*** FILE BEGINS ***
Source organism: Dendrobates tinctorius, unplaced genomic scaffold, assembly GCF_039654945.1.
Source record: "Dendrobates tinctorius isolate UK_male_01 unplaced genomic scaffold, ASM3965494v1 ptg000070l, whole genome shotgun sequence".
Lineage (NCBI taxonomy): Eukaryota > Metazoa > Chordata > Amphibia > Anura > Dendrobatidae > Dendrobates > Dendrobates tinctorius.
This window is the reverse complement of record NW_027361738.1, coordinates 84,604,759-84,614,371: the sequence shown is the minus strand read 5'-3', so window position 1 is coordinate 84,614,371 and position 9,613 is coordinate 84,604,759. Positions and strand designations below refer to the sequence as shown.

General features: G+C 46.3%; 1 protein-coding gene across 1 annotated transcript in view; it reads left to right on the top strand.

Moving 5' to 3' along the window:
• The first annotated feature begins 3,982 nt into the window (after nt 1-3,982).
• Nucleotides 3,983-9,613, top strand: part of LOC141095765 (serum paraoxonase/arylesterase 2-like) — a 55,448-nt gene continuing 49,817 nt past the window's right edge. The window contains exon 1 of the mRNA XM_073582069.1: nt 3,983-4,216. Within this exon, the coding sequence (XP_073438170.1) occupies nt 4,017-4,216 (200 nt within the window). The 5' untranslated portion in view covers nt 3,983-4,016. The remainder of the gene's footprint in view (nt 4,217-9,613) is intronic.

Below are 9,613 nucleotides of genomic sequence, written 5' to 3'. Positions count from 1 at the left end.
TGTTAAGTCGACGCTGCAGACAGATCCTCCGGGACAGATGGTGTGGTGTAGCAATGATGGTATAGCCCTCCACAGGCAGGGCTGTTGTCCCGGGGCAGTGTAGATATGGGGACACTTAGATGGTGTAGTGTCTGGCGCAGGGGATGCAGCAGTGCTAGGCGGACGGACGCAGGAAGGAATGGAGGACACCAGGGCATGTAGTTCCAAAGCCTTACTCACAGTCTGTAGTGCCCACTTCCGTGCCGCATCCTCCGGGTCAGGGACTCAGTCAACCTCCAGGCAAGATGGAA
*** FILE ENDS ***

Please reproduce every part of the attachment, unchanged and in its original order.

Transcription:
Source organism: Dendrobates tinctorius, unplaced genomic scaffold, assembly GCF_039654945.1.
Source record: "Dendrobates tinctorius isolate UK_male_01 unplaced genomic scaffold, ASM3965494v1 ptg000070l, whole genome shotgun sequence".
Lineage (NCBI taxonomy): Eukaryota > Metazoa > Chordata > Amphibia > Anura > Dendrobatidae > Dendrobates > Dendrobates tinctorius.
This window is the reverse complement of record NW_027361738.1, coordinates 84,604,759-84,614,371: the sequence shown is the minus strand read 5'-3', so window position 1 is coordinate 84,614,371 and position 9,613 is coordinate 84,604,759. Positions and strand designations below refer to the sequence as shown.

General features: G+C 46.3%; 1 protein-coding gene across 1 annotated transcript in view; it reads left to right on the top strand.

Moving 5' to 3' along the window:
• The first annotated feature begins 3,982 nt into the window (after nt 1-3,982).
• Nucleotides 3,983-9,613, top strand: part of LOC141095765 (serum paraoxonase/arylesterase 2-like) — a 55,448-nt gene continuing 49,817 nt past the window's right edge. The window contains exon 1 of the mRNA XM_073582069.1: nt 3,983-4,216. Within this exon, the coding sequence (XP_073438170.1) occupies nt 4,017-4,216 (200 nt within the window). The 5' untranslated portion in view covers nt 3,983-4,016. The remainder of the gene's footprint in view (nt 4,217-9,613) is intronic.

Below are 9,613 nucleotides of genomic sequence, written 5' to 3'. Positions count from 1 at the left end.
TGTTAAGTCGACGCTGCAGACAGATCCTCCGGGACAGATGGTGTGGTGTAGCAATGATGGTATAGCCCTCCACAGGCAGGGCTGTTGTCCCGGGGCAGTGTAGATATGGGGACACTTAGATGGTGTAGTGTCTGGCGCAGGGGATGCAGCAGTGCTAGGCGGACGGACGCAGGAAGGAATGGAGGACACCAGGGCATGTAGTTCCAAAGCCTTACTCACAGTCTGTAGTGCCCACTTCCGTGCCGCATCCTCCGGGTCAGGGACTCAGTCAACCTCCAGGCAAGATGGAA